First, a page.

Red Bull Neptune Steps Training

Blog - How to train for Red Bull Neptune Steps - Ross Edgley

How to train for Red Bull Neptune Steps - Ross Edgley

6 minute read

For the fifth year in a row, we’re proud to be supporting Red Bull Neptune Steps in Glasgow. This brutal event sees competitors swim 400 metres in freezing cold, open water whilst hoisting themselves over seven canal lock gates using a combination of ropes, climbing walls, and ladders. There’s no event out there quite like it, which means that it can be very difficult to train for.

Ross Edgley Red Bull Neptune Steps Training. Photo courtesy of Olaf Pignataro/ Red Bull Content Pool

(Photo courtesy of Olaf Pignataro/ Red Bull Content Pool)

Fortunately for a small group of this year's competitors, they got a hands-on training session with former Red Bull Neptune Steps competitor, strongman swimmer and dryrobe ambassador Ross Edgley at Parliament Hill Lido, in North London.

Ross is no stranger to taking on extreme challenges and events. Having not only competed at last year’s event he has also run a marathon whilst pulling a mini, completed a triathlon whilst carrying a tree and last year he became the first person to ever swim around the coast of Great Britain, smashing world records as he went. Who better to prepare you for an event as brutal as Red Bull Neptune Steps?!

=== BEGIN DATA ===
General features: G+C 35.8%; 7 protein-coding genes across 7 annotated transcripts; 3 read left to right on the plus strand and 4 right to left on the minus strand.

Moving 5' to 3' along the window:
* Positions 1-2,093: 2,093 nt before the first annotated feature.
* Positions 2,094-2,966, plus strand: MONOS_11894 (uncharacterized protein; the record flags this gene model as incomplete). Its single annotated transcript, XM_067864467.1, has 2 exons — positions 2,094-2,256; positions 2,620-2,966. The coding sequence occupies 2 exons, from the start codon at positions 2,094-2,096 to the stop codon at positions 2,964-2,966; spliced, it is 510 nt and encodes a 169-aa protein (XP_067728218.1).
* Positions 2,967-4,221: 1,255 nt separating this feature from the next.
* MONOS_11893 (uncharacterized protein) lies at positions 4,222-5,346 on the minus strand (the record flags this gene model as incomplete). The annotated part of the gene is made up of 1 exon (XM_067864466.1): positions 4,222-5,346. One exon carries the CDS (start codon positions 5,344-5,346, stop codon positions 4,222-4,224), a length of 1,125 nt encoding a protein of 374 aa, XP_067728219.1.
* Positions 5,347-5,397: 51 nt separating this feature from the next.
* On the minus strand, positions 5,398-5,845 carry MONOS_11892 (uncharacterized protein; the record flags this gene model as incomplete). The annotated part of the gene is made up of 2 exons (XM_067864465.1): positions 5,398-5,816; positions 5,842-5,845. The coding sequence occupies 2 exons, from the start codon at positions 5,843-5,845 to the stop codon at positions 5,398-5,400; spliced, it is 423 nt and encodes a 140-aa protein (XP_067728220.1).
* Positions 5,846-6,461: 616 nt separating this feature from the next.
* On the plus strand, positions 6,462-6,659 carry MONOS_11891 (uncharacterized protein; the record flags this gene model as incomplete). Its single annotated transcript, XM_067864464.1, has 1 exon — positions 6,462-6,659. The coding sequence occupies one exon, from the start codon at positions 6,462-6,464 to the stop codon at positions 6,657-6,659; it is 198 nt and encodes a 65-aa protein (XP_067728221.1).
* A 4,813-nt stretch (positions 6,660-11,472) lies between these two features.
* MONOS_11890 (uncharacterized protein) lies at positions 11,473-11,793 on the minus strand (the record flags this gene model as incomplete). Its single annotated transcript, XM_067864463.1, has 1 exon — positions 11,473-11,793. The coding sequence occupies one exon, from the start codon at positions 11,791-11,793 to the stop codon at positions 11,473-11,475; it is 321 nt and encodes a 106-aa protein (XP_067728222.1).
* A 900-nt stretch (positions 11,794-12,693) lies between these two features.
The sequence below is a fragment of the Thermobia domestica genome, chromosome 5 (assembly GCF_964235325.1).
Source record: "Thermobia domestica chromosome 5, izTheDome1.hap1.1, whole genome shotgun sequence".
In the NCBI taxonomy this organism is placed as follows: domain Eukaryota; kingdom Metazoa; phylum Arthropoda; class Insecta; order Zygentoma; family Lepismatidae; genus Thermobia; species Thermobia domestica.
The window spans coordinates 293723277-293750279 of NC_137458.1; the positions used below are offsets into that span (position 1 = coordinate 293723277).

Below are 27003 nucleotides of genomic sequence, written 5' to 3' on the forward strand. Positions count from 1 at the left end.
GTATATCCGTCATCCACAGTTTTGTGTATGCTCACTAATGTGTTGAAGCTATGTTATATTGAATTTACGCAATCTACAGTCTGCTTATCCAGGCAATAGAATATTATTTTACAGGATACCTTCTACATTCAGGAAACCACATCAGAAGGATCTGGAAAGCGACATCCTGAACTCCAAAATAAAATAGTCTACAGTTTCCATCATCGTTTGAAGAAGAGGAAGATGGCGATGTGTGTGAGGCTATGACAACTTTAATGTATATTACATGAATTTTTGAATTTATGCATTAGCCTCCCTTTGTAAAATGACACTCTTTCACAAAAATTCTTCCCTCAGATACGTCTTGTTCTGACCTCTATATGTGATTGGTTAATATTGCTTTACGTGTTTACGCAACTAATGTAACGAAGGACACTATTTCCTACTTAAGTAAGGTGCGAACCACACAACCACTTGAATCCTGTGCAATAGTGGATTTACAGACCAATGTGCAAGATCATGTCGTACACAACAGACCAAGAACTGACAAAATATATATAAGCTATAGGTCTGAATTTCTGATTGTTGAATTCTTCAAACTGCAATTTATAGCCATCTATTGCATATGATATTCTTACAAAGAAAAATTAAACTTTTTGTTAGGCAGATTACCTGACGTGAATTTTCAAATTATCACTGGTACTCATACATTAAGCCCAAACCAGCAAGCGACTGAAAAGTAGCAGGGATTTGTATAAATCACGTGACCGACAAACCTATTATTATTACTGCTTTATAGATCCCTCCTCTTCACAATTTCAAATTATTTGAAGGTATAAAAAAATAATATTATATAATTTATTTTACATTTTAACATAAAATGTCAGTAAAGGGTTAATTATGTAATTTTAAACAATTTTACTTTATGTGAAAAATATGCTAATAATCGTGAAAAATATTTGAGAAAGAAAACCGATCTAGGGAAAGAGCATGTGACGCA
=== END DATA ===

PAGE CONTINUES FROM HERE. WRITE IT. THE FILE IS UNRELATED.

Red Bull Neptune Training Session Parliament Hill Lido
The first training session of the day saw the competitors pair up, with one partner getting in the deceptively cold pool and the other watching them from the water's edge. After acclimatising to the cool water temperature by treading water for 2 mins, they swam a length of the pool and back (approx 120 metres).

dryrobe being used at Parliament Hill Lido, London

Once they got back to the edge, they pulled themselves up and down the edge of the pool whilst their partners threw buckets of ice water over them! This was to recreate the feeling of climbing up the lock gates in Glasgow with freezing cold water pouring down on you. After repeating this brutal task three times they got out of the water and straight into a dryrobe to get their body temperature up.
Red Bull Neptune Steps Ice Bucket Training
After everyone finished Ross spoke about the importance of getting warm as soon as you’re out of the water, which would be essential for any competitors who qualified out of their heats at Red Bull Neptune Steps in order to be fully prepared for the semis and final.

Red Bull Neptune Steps Ice bucket Training

Once everyone had warmed up, Ross took everyone into the gym for a session aimed at working the areas that would help them at the event.

Ross Edgely Gym Session at Parliament Hill Lido

This included and was finished off with (harder than they look) duck walks by the edge of the pool!
Training at Parliament Hill Lido

We spoke to Ross after his session to get his take on Red Bull Neptunes Steps:

What do you think makes Red Bull Neptune Steps different from any other swimming event out there?